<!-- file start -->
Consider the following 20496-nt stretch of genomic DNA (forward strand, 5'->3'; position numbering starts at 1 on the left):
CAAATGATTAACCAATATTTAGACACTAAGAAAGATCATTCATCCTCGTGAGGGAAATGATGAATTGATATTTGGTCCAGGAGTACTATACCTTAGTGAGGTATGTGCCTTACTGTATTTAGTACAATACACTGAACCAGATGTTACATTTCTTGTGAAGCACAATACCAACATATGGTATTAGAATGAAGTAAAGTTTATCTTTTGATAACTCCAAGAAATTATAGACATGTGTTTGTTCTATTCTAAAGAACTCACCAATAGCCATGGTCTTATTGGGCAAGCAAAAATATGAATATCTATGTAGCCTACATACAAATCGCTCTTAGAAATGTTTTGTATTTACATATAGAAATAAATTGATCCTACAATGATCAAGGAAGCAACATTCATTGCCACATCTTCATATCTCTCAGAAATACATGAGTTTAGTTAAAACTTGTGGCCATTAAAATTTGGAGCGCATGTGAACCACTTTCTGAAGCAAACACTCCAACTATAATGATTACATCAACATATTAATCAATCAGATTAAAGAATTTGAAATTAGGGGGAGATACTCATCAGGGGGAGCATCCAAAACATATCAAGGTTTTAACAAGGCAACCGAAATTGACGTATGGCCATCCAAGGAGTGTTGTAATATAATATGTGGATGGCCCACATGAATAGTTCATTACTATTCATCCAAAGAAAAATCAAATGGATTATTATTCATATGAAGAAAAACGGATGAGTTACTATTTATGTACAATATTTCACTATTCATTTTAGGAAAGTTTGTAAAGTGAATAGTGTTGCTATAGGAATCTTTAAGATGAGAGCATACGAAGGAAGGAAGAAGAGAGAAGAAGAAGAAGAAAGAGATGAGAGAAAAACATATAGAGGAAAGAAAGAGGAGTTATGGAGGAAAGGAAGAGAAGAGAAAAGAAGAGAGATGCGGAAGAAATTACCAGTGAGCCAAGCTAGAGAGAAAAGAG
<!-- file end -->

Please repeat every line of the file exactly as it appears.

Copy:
Consider the following 20496-nt stretch of genomic DNA (forward strand, 5'->3'; position numbering starts at 1 on the left):
CAAATGATTAACCAATATTTAGACACTAAGAAAGATCATTCATCCTCGTGAGGGAAATGATGAATTGATATTTGGTCCAGGAGTACTATACCTTAGTGAGGTATGTGCCTTACTGTATTTAGTACAATACACTGAACCAGATGTTACATTTCTTGTGAAGCACAATACCAACATATGGTATTAGAATGAAGTAAAGTTTATCTTTTGATAACTCCAAGAAATTATAGACATGTGTTTGTTCTATTCTAAAGAACTCACCAATAGCCATGGTCTTATTGGGCAAGCAAAAATATGAATATCTATGTAGCCTACATACAAATCGCTCTTAGAAATGTTTTGTATTTACATATAGAAATAAATTGATCCTACAATGATCAAGGAAGCAACATTCATTGCCACATCTTCATATCTCTCAGAAATACATGAGTTTAGTTAAAACTTGTGGCCATTAAAATTTGGAGCGCATGTGAACCACTTTCTGAAGCAAACACTCCAACTATAATGATTACATCAACATATTAATCAATCAGATTAAAGAATTTGAAATTAGGGGGAGATACTCATCAGGGGGAGCATCCAAAACATATCAAGGTTTTAACAAGGCAACCGAAATTGACGTATGGCCATCCAAGGAGTGTTGTAATATAATATGTGGATGGCCCACATGAATAGTTCATTACTATTCATCCAAAGAAAAATCAAATGGATTATTATTCATATGAAGAAAAACGGATGAGTTACTATTTATGTACAATATTTCACTATTCATTTTAGGAAAGTTTGTAAAGTGAATAGTGTTGCTATAGGAATCTTTAAGATGAGAGCATACGAAGGAAGGAAGAAGAGAGAAGAAGAAGAAGAAAGAGATGAGAGAAAAACATATAGAGGAAAGAAAGAGGAGTTATGGAGGAAAGGAAGAGAAGAGAAAAGAAGAGAGATGCGGAAGAAATTACCAGTGAGCCAAGCTAGAGAGAAAAGAG